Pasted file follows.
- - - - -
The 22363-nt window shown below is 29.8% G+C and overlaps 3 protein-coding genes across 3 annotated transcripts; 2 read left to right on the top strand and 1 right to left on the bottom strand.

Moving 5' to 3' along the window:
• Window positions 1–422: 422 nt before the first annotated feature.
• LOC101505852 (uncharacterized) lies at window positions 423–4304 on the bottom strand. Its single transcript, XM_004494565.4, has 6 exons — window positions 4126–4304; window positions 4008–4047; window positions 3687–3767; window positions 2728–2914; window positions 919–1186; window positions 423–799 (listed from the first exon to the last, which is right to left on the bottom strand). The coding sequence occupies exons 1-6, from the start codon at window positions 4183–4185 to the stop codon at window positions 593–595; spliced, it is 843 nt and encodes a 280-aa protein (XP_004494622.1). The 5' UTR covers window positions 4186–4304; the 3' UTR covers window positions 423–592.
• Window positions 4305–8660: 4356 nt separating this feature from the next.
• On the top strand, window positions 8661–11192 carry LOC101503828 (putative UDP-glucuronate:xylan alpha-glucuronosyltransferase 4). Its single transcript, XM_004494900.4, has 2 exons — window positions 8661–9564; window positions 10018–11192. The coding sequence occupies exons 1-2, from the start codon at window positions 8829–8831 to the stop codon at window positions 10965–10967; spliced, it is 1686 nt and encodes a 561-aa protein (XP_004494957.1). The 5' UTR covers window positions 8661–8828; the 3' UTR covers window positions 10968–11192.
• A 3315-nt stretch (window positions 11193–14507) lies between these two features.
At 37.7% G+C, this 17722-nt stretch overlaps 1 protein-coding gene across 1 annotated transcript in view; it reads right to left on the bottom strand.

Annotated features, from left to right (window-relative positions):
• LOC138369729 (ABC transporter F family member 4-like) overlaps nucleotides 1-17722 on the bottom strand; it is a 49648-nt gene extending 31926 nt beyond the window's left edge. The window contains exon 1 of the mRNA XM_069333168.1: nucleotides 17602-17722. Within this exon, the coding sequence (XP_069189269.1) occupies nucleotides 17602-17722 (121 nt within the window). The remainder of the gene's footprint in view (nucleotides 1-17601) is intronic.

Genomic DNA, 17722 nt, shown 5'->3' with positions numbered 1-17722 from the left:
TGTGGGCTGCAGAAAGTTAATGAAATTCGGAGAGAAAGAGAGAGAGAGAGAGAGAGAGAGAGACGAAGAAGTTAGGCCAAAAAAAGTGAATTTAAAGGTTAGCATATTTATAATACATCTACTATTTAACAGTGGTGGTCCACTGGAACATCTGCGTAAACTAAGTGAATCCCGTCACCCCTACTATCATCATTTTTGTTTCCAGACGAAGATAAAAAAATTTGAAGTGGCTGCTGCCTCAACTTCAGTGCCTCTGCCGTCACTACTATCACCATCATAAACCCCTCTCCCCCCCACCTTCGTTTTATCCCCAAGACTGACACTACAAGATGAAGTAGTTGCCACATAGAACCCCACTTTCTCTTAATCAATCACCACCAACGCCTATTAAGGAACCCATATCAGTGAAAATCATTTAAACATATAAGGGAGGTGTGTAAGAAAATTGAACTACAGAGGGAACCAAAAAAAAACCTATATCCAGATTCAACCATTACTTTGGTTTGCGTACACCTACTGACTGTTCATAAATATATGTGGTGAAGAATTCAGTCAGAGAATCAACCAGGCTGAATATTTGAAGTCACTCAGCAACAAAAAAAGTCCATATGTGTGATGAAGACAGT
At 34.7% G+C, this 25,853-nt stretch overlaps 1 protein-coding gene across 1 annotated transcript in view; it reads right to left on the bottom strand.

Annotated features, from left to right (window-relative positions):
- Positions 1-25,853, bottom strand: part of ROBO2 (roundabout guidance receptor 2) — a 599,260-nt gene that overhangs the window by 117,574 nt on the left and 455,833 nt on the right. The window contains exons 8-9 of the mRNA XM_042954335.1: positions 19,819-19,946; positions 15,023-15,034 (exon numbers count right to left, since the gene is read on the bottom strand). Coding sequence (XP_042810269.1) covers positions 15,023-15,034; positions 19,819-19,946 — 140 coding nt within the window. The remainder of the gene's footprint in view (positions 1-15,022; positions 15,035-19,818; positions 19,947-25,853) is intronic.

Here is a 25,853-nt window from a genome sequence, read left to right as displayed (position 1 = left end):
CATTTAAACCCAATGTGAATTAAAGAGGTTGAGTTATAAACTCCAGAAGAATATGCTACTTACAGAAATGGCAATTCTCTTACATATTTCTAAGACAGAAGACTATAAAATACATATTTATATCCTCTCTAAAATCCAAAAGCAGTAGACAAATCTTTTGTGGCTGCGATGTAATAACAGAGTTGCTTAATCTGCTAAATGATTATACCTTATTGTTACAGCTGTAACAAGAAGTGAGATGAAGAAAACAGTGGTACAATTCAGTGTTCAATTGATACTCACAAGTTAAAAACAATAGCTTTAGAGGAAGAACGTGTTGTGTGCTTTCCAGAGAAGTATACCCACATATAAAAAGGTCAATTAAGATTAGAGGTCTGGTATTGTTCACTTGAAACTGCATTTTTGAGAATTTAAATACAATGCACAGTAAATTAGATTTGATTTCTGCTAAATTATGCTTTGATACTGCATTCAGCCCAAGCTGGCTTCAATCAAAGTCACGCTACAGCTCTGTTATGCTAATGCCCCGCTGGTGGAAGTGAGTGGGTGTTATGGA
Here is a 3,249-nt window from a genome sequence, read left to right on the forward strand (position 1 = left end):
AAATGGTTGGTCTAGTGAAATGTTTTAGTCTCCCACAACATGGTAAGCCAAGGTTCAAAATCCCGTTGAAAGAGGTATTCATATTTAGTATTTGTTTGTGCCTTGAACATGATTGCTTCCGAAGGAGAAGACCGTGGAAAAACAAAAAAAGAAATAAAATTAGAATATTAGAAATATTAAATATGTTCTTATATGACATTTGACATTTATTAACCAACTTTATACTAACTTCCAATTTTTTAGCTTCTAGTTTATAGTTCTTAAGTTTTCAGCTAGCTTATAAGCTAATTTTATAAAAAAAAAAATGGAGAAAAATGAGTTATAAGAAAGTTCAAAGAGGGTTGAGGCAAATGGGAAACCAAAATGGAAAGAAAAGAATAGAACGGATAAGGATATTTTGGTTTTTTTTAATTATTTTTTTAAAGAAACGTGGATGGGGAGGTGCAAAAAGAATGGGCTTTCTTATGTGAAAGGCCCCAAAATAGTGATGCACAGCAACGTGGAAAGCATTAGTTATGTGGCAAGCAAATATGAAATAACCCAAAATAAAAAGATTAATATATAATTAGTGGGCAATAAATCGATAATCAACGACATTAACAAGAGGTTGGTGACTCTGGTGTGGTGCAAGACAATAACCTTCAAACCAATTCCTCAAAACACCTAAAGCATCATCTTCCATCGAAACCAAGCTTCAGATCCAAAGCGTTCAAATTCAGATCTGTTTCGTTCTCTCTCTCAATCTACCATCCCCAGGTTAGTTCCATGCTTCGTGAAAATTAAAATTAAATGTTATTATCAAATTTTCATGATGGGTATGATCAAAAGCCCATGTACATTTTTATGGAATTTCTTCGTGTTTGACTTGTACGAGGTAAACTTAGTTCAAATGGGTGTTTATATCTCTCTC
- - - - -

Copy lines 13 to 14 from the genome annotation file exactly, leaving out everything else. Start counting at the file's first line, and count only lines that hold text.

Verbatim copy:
At 34.7% G+C, this 25,853-nt stretch overlaps 1 protein-coding gene across 1 annotated transcript in view; it reads right to left on the bottom strand.

Annotated features, from left to right (window-relative positions):